There was an eruption of bow ties Thursday morning in the Great Room of the Reynolds Alumni Center. Our new chancellor-designate, R. (stands for Richard) Bowen Loftin, who favors them, noticed.
"Flattery will work," he quipped. His introduction to the campus was off to a great start.
University of Missouri System President Tim Wolfe, who hired him, described Dr. Loftin as a "dynamic leader" and a "higher education visionary." That remains to be seen, of course, but he came across, at least to me, as a down-to-earth guy, comfortable with himself and pretty sure he knows what it takes to make a university great.
The one thing that puzzled me – and continues to puzzle me a little despite his several answers to the question – was why he would want to leave Texas for Missouri.
He had a sweet deal at Texas A&M University. He had announced last summer his intention to step down as president (the office we call chancellor) of that system’s flagship campus to return to teaching and research. He had been given a golden parachute of $850,000 and the promise of a $311,000 faculty salary. His wife was also retiring from her position with the equivalent of our Institutional Review Board. He was 64 years old.
Texas A&M is bigger, by at least some measures better and richer than MU.
He had taken the A&M job in 2010, first on an interim basis, to replace the university’s first female Hispanic president, who had been forced to resign after clashes with her boss, called the chancellor in that system and the president in ours. Before that, he oversaw the branch campus in Galveston.
A Houston Chronicle article from Dec. 9, 2012, described him as a kind of academic rock star working the crowd at a football game, wildly popular after leading the university into the Southeastern Conference and leaving arch-rival University of Texas at Austin in the shrunken Big 12 Conference.
How could you not like a university president who regularly ran onto the field with students to help scoop up the horse manure after the mounted drill team passed by? The article noted that when status-conscious critics complained that poop-scooping wasn’t his job, he replied, "This IS the job of the president."
President Wolfe didn’t mention that. Instead, he talked about A&M’s 56,000-plus students, its more than $700 million a year in research spending and its fundraising, which last year alone yielded more than $700 million. He also noted that Dr. Loftin is a physicist with more than 100 publications to his credit.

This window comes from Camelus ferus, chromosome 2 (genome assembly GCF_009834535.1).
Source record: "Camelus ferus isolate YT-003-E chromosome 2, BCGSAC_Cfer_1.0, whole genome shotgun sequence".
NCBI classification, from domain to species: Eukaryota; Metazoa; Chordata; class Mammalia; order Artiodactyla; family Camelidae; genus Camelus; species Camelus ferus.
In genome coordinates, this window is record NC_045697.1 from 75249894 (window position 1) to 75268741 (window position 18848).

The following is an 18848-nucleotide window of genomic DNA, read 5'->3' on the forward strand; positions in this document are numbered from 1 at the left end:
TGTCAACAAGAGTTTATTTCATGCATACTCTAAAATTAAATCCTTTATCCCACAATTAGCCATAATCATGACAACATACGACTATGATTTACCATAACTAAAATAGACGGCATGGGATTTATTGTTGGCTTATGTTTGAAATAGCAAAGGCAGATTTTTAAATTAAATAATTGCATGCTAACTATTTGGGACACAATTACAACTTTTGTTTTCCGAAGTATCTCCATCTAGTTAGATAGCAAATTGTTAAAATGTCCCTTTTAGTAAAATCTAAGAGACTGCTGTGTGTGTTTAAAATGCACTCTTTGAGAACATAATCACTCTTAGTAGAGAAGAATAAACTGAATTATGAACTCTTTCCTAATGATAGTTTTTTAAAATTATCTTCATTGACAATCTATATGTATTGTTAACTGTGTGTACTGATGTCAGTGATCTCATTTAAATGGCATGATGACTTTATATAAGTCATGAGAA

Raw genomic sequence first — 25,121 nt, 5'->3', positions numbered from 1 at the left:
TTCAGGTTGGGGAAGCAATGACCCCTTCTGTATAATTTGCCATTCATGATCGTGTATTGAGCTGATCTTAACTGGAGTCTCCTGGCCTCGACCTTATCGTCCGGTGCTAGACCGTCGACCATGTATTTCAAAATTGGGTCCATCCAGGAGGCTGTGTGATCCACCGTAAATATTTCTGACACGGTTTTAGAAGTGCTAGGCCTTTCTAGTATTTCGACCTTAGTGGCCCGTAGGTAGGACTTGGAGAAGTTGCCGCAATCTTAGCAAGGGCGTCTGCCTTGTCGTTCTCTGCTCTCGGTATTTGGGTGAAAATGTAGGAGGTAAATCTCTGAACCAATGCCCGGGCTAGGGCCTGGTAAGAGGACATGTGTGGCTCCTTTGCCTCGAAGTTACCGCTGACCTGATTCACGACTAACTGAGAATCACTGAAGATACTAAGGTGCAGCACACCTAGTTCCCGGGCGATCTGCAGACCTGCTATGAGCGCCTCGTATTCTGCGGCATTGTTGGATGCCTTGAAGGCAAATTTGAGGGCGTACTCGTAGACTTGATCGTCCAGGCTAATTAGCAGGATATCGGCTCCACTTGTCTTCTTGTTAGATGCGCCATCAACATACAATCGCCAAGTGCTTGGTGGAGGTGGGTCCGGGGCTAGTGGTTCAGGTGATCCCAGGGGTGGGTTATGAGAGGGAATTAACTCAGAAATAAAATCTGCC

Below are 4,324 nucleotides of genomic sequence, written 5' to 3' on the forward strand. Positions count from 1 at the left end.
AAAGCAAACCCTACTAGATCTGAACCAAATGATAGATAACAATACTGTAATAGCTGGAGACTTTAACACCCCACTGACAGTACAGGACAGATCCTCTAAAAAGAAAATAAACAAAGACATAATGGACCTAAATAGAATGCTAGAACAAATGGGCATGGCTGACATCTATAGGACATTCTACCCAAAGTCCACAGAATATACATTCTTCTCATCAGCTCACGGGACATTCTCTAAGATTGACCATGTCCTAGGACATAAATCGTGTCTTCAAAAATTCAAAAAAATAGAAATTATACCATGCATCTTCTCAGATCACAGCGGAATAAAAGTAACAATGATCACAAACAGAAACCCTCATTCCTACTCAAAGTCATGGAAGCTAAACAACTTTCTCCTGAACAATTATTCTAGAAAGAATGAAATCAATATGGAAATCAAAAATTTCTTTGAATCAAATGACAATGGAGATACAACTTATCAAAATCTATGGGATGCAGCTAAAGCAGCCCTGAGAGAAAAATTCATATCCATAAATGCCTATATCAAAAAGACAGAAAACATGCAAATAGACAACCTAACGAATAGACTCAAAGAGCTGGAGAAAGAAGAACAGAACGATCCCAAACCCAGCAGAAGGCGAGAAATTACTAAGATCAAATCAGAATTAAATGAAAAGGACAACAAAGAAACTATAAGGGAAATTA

He said Dr. Loftin was "loved" on the A&M campus.
That turns out not to be universally true. A friend who teaches there sent an email Thursday morning with the subject line "You have my deepest sympathy." The friend reported that Dr. Loftin’s nickname among many faculty members is "Bowtie-Sock Puppet," based on the belief that the ideas he espouses have been handed down from his superiors.
I got the strong impression Thursday that he shares, if he doesn’t echo, President Wolfe’s goals of a quicker-moving, more tightly focused, more productive flagship. He had warm words for outgoing Chancellor Brady Deaton (who got a standing round of applause when he was introduced). But he said, as Wolfe has, that universities can no longer try to do everything but must identify strengths and build on those.
Our recently released Strategic Operating Plan, which was extensively rewritten to the president’s specifications, makes a solid foundation, he said.
Later, responding to the "why" question, he insisted that his announced intention to return to teaching was "actually true." He added, "I really love students."
When the search firm contacted him two months or so ago, he said, he and his wife did some "soul-searching." Their conclusion was that he can impact the lives of far more students leading a campus he described as "a special place." This, he said, was the "right match."
Dr. Loftin isn’t the first Aggie we’ve hired to lead us. Remember Haskell Monroe? He was a longtime dean at A&M. His finest moment here, I’ve always thought, was his decision to quit rather than implement yet another round of budget cuts. He lives now in College Station, Dr. Loftin said, and has nothing but good things to say about MU and Columbia.
Chancellor Monroe was with us for six years. Asked Thursday how long he hopes to stay, Dr. Loftin seemed to calculate for a moment and then responded that he’s shooting for five years or more.
Let’s hope he makes it.
George Kennedy is a former managing editor at the Missourian and professor emeritus at the Missouri School of Journalism. He writes a weekly column for the Missourian.